Getting Started in Activism

So you’ve identified a problem that needs solving. Where do you start?

Congratulations! Identifying the problem is the critical first step. Now:

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  • Do your research. Read. Compile data. Use the internet. Go to the library.
  • Figure out who the key players are and approach them, either directly or indirectly.
  • Investigate. Contact those keys players and get involved.
  • Go to meetings. Listen. Take notes.

“I’ve never described myself as an activist. I see an activist as somebody over there — not me … I guess I did it without a title… I think an important thing is confidence. I had the confidence to do a lot of the things that had to be done.”

— Ofelia Valdez-Yeager
  • Analyze the problem. Who are the key stakeholders? Who benefits from this problem? What will they lose if the problem is solved?
  • Does the fix for the problem have dollar signs attached? Do not be daunted by those dollar signs. Even if the figures seem out of reach, know that for the right cause, there is always a benefactor.
  • Will solving this problem add value to the community?
  • Think: What will be gained? Who will lose?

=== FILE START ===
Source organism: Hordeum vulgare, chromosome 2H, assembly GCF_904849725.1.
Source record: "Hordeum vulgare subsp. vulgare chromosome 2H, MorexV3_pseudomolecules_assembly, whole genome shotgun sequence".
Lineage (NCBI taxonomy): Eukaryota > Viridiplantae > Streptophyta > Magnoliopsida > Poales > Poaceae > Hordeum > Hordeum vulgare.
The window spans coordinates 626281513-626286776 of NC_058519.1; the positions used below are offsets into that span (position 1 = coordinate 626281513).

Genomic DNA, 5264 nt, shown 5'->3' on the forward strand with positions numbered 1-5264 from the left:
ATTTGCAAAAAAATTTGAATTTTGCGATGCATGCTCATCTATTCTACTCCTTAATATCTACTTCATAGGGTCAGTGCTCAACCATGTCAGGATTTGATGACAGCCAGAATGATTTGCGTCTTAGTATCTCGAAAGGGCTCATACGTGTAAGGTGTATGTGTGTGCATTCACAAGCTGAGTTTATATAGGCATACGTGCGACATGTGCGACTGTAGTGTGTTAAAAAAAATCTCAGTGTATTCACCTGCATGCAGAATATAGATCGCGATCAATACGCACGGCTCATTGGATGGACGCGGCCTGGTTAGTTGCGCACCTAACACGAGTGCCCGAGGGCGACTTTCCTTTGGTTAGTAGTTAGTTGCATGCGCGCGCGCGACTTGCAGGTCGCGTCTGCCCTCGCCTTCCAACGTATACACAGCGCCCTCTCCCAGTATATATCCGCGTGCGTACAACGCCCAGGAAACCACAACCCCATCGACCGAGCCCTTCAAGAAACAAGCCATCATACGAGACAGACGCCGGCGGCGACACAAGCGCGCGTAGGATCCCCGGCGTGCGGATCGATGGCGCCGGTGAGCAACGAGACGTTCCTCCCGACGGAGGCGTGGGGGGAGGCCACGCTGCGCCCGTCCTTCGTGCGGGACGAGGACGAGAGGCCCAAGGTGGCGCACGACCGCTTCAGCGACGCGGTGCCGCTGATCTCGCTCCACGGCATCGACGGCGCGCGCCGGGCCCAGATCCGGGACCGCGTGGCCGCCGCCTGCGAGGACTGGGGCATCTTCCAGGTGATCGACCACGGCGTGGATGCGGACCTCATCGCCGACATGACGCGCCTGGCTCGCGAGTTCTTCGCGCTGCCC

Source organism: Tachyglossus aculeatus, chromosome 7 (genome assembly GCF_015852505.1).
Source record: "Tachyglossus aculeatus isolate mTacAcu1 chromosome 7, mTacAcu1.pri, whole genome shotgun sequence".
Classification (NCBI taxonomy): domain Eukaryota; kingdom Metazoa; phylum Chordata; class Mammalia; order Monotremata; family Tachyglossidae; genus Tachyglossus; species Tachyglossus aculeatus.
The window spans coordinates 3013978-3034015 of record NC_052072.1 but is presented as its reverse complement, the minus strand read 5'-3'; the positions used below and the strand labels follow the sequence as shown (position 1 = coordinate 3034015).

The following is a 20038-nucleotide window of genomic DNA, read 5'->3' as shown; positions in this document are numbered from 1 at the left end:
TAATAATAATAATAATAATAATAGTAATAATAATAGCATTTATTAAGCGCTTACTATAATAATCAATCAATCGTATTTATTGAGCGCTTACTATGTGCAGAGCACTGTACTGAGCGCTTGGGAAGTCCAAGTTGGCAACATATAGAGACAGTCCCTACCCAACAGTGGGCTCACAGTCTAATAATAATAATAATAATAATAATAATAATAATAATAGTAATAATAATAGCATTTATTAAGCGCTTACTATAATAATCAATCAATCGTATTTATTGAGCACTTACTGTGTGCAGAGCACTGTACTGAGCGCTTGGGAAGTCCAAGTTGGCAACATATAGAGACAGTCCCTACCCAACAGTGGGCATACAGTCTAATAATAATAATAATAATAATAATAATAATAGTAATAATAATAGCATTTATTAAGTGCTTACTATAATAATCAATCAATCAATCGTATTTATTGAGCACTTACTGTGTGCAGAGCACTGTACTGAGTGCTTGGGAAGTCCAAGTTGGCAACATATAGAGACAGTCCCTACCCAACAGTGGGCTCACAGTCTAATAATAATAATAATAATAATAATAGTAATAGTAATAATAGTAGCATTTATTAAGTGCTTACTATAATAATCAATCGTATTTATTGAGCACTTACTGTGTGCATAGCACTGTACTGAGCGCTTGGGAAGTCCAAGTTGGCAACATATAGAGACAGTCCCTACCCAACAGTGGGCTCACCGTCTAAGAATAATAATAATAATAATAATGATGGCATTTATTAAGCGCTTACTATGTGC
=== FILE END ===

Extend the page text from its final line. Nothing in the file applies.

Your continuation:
• Think through the possible outcomes.
  • Consider whether there might be a solution that benefits all parties involved.

“It’s not about, I’m the leader, follow me! It’s like seeing… we know what we want the goal to be… and then how do we get there, and then backing the steps up”

—Paulette Brown-Hinds
  • If you have a passion for social justice and activism, pursue it, and you will find your way.
  • Look for opportunities to work in the field, and make it clear to others that you are interested in growing with the position.
  • Don’t be afraid to speak up!
  • Take it personally. Consider the issues that you’ve personally struggled with.

“… I began to understand the political system differently. Instead of just going to vote and going about my own way, I realized who we voted for made a big difference, who we put in office makes a huge difference, and… impacts you directly in ways that you don’t can’t even imagine.”

—Penny Newman
  • To be an effective community organizer, do not speak for the community; train the community to speak for itself.
  • Remember that activism begins in the home. Be an advocate for your family and your values.
  • Don’t underestimate anyone, especially kids. Help people to understand that change begins with them.
  • Be a role model so that others can see what is possible.

“I think there’s something to be said about equal opportunity versus equitable outcomes, because I don’t think anyone wants to be poor. I don’t think anyone I don’t think anyone desires their children to not succeed in life. And so, if that desire is there amongst all of us, then there are structural two things that are producing unequal outcomes.”

—Elizabeth Ayala

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Inlandia Institute
4178 Chestnut Street
Riverside, CA 92501
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